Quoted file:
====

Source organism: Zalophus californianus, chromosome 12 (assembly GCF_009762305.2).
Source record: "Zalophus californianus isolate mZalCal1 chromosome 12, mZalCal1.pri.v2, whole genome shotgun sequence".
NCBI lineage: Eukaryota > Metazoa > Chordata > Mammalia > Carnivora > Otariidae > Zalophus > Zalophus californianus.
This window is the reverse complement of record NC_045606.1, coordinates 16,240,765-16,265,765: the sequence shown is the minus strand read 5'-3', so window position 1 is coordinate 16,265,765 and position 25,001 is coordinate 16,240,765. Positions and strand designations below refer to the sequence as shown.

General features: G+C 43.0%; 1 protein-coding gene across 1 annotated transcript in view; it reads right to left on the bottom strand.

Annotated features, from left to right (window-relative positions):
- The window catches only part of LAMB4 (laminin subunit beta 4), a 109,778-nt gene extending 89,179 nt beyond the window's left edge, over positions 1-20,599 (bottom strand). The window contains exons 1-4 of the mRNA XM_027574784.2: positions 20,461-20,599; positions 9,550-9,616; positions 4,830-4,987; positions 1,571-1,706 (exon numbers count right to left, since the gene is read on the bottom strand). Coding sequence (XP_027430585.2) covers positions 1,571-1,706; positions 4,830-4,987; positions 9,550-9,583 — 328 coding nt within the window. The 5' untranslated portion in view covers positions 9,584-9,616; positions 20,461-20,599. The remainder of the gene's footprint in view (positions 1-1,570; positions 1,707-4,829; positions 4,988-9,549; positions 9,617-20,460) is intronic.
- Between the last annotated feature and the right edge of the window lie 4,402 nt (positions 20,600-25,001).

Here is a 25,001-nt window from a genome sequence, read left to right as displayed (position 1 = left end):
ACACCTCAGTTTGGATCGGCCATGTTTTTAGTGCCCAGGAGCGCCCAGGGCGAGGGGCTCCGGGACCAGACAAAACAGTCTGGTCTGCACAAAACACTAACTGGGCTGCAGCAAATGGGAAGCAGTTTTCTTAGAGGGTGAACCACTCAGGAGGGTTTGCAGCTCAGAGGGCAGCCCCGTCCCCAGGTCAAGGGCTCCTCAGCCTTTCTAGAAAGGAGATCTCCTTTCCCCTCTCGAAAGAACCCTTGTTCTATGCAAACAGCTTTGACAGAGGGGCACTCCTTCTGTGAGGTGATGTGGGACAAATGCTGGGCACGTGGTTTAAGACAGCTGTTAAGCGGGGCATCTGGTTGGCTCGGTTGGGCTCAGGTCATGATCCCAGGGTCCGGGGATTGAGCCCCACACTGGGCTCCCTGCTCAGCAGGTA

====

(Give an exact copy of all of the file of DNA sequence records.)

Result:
Source organism: Zalophus californianus, chromosome 12 (assembly GCF_009762305.2).
Source record: "Zalophus californianus isolate mZalCal1 chromosome 12, mZalCal1.pri.v2, whole genome shotgun sequence".
NCBI lineage: Eukaryota > Metazoa > Chordata > Mammalia > Carnivora > Otariidae > Zalophus > Zalophus californianus.
This window is the reverse complement of record NC_045606.1, coordinates 16,240,765-16,265,765: the sequence shown is the minus strand read 5'-3', so window position 1 is coordinate 16,265,765 and position 25,001 is coordinate 16,240,765. Positions and strand designations below refer to the sequence as shown.

General features: G+C 43.0%; 1 protein-coding gene across 1 annotated transcript in view; it reads right to left on the bottom strand.

Annotated features, from left to right (window-relative positions):
- The window catches only part of LAMB4 (laminin subunit beta 4), a 109,778-nt gene extending 89,179 nt beyond the window's left edge, over positions 1-20,599 (bottom strand). The window contains exons 1-4 of the mRNA XM_027574784.2: positions 20,461-20,599; positions 9,550-9,616; positions 4,830-4,987; positions 1,571-1,706 (exon numbers count right to left, since the gene is read on the bottom strand). Coding sequence (XP_027430585.2) covers positions 1,571-1,706; positions 4,830-4,987; positions 9,550-9,583 — 328 coding nt within the window. The 5' untranslated portion in view covers positions 9,584-9,616; positions 20,461-20,599. The remainder of the gene's footprint in view (positions 1-1,570; positions 1,707-4,829; positions 4,988-9,549; positions 9,617-20,460) is intronic.
- Between the last annotated feature and the right edge of the window lie 4,402 nt (positions 20,600-25,001).

Here is a 25,001-nt window from a genome sequence, read left to right as displayed (position 1 = left end):
ACACCTCAGTTTGGATCGGCCATGTTTTTAGTGCCCAGGAGCGCCCAGGGCGAGGGGCTCCGGGACCAGACAAAACAGTCTGGTCTGCACAAAACACTAACTGGGCTGCAGCAAATGGGAAGCAGTTTTCTTAGAGGGTGAACCACTCAGGAGGGTTTGCAGCTCAGAGGGCAGCCCCGTCCCCAGGTCAAGGGCTCCTCAGCCTTTCTAGAAAGGAGATCTCCTTTCCCCTCTCGAAAGAACCCTTGTTCTATGCAAACAGCTTTGACAGAGGGGCACTCCTTCTGTGAGGTGATGTGGGACAAATGCTGGGCACGTGGTTTAAGACAGCTGTTAAGCGGGGCATCTGGTTGGCTCGGTTGGGCTCAGGTCATGATCCCAGGGTCCGGGGATTGAGCCCCACACTGGGCTCCCTGCTCAGCAGGTA